Fall 2019 Course Offerings
Prof. Rob Smith – email@example.com
Soc. 81200 - Ethnography, Related Methods and Research Design
Thursdays, 6:30-8:30pm, Room TBA, 3 credits
This course offers and overview of ethnography and related methods, analysis, and research design. First, the course offers students the chance to learn about ethnographic research, including combining techniques such as ethnographic observation, various types of interviews, and case triangulation. Second, the course reviews how to design and do ethnographic, case-oriented, research that is fundable, publishable, and usable in several applied contexts. Third, the course offers students a chance to do their own pilot ethnographic studies and discuss them in class.
Prof. John Tropey – firstname.lastname@example.org
Soc. 80201 - Social Consequences of Digitalization
Tuesdays, 2:00- 4:00pm. Room TBA, 3 credits
This course examines the social consequences of the digitalization of modern life. We will explore the nature and extent to which digitalization constitutes a social transformation and the character of that transformation. Areas to be addressed include changes in the nature of social ties, the political consequences of social media, bias in artificial intelligence, the future of work, universal basic income, changes in warfare, the remaking of philanthropy, utopian possibilities and dystopian nightmares of new technologies, and the like. Readings will be drawn from such authors as Blauner, Castells, Fischer, Berlin, Asaro, Scharre, Turkle, Vaidyanathan, Markoff, Zuboff, Ghiridharadas, Webb, Reich, et al.
Prof. Jack Hammond- email@example.com
Soc. 70100 – Development of Sociological Theory
Wednesdays, 6:30-8:30pm, Room TBA, 3 credits
The classical sociological theorists -Marx, Weber, and Durkheim -offer the foundations for sociological thinking in the twentieth century and into the present. This course will consist of a close reading of their major works, emphasizing their analyses of the nineteenth-century historical changes, which gave rise to the discipline of sociology.
Prof. Van Tran - firstname.lastname@example.org
Soc. 82201 - Immigrant New York
Tuesdays, 4:15-6:15pm, Room TBA, 3 credits
Over the course of the twentieth century, New York City has witnessed two major waves of immigration. How has immigration transformed New York City, both in the past and in the present? What are the major ethnic groups in the city? How are immigrants and their U.S.-born children incorporated into the city’s schools, workplaces and neighborhoods? How will their integration reshape patterns of ethnic and racial inequality in the city? This course answers these questions by focusing on New York City as a case study to highlight how immigration has transformed the city’s demographic, political, socioeconomic and spatial landscape. On the one hand, the influx of immigrants has brought about economic revitalization of many neighborhoods from Jackson Heights to Washington Heights, lowering the crime rate and stimulating business growth. On the other hand, immigration and diversity have raised concerns about social cohesion and national security. How can we balance these concerns? One unique feature of this course is the opportunity for students to directly observe and study New York City’s diverse neighborhoods, immigrant communities and immigrant organizations. The course welcomes students from a range of disciplinary background, including sociology, urban studies, social anthropology, political science, and history.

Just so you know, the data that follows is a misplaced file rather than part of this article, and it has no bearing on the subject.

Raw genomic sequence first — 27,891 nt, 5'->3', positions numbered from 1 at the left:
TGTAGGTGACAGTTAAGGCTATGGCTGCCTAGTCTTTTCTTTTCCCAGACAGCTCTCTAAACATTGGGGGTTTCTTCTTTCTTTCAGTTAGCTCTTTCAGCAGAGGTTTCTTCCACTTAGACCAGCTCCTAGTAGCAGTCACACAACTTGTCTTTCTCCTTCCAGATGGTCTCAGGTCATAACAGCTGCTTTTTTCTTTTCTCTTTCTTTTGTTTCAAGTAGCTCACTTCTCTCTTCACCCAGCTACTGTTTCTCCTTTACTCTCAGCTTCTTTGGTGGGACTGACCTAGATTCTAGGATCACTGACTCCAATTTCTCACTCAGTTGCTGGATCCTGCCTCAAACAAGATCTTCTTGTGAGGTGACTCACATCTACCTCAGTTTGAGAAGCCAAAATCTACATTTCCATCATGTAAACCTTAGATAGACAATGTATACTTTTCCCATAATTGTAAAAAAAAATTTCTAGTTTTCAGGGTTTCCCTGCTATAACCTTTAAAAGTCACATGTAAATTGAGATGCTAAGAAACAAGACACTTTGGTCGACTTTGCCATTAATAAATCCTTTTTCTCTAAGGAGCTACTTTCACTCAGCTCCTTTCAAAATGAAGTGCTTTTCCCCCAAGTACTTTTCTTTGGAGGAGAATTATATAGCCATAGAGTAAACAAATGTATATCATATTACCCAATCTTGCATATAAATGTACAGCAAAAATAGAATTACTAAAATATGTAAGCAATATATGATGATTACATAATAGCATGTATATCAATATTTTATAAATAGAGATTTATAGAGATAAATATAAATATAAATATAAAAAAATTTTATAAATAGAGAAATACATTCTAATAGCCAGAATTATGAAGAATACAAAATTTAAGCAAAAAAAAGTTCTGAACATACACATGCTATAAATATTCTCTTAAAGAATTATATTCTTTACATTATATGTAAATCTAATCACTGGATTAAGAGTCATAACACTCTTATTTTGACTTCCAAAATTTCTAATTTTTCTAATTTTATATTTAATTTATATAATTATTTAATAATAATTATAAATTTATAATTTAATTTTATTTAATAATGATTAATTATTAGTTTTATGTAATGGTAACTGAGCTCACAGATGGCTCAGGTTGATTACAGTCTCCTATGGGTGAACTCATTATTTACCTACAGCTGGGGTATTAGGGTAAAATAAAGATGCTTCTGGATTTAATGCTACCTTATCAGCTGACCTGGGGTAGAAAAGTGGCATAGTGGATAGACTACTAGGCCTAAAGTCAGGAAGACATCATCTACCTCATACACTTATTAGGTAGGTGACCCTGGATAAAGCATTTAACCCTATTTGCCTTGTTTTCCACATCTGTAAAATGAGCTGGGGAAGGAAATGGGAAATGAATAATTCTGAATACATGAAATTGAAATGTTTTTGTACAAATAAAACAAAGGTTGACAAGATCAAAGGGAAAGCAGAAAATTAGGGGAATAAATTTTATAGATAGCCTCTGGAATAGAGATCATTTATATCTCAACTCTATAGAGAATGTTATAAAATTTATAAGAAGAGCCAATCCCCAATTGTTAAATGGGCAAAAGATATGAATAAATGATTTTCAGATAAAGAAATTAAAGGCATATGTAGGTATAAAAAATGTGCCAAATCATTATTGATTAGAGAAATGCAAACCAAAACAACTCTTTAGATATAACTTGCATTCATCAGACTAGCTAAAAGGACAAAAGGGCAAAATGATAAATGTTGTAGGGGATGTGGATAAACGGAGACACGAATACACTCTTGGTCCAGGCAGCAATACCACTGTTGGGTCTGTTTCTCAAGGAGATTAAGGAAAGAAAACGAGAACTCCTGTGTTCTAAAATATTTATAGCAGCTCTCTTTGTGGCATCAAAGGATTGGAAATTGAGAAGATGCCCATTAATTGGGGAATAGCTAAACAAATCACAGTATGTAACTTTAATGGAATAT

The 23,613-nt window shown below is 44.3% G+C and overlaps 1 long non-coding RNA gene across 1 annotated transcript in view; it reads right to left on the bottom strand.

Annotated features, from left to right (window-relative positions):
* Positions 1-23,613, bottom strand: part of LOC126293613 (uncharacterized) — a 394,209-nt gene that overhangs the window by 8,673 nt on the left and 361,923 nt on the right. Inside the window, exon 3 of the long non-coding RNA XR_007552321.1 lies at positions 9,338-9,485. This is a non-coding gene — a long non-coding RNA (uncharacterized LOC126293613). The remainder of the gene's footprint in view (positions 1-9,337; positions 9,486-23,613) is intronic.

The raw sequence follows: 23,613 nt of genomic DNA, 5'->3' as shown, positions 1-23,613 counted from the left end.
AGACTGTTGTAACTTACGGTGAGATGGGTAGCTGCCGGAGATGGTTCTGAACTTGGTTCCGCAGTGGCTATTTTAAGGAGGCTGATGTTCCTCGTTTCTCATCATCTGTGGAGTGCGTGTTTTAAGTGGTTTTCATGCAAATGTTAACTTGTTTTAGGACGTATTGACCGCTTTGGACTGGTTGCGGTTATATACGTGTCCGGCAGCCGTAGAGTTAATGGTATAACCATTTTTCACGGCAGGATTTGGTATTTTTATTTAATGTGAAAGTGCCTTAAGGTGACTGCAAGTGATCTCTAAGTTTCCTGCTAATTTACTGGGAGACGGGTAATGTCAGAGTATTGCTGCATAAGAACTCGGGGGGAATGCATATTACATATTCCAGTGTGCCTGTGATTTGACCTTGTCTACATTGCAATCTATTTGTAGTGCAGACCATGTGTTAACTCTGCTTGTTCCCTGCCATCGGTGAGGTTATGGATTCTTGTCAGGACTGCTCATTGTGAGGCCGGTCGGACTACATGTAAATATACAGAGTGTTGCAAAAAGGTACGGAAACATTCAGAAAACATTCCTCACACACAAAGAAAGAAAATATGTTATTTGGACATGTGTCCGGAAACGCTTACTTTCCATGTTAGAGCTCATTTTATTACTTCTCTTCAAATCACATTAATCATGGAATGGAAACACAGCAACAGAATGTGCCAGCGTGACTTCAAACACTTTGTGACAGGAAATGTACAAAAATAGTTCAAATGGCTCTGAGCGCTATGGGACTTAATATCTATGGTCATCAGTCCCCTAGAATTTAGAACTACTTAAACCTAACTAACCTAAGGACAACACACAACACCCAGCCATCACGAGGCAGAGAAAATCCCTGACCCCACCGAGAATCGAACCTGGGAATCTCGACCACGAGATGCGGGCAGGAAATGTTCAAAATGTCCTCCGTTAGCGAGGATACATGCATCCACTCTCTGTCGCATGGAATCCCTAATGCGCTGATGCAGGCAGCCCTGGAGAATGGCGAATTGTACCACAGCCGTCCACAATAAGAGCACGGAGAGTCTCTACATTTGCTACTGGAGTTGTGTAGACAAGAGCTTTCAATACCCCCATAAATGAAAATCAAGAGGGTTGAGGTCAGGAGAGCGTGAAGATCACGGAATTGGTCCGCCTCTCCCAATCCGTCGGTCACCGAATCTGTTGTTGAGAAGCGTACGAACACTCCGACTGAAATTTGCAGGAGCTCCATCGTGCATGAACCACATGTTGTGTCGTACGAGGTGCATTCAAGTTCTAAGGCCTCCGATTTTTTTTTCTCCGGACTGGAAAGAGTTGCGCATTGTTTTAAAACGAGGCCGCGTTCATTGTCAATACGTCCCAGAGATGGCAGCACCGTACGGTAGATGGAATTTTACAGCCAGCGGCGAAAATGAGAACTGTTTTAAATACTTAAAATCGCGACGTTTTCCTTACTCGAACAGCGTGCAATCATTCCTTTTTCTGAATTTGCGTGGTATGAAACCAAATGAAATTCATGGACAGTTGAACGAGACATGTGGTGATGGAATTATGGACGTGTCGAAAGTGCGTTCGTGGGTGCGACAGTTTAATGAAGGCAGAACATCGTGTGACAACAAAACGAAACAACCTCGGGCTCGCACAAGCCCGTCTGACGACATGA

Prof. Stephen Steinberg - email@example.com
Soc. 85800. Research/Writing/Publication on Race, Ethnicity, and Migration
Tuesdays, 6:30 – 8:30 pm, Room TBA, 3 credits
This seminar on Research/ Writing/ Publication is targeted for students whose scholarship is centered on race, ethnicity, and migration.
We will explore a series of related genres that go “beyond the dissertation.”
1) The book review.
2) The conference paper.
3) Converting the conference paper for submission to a journal for publication.
4) Anticipating the eventual transition from dissertation to book.
5) The book proposal, beginning with the cover letter to an acquisition editor.
6) The book proposal itself.
7) The grant proposal.
8) Publication in a non-academic venue: for example, an op-ed in a newspaper; an article in the Chronicle of Higher Education; a post on a blog, such as Racism Review: scholarship and action toward racial justice.
Prof. Jeremy Porter – firstname.lastname@example.org
Soc. 81100 - Social Demography and Geographies of the Disadvantaged
Wednesdays, 11:45 am-1:45 pm., Room TBA 3 credits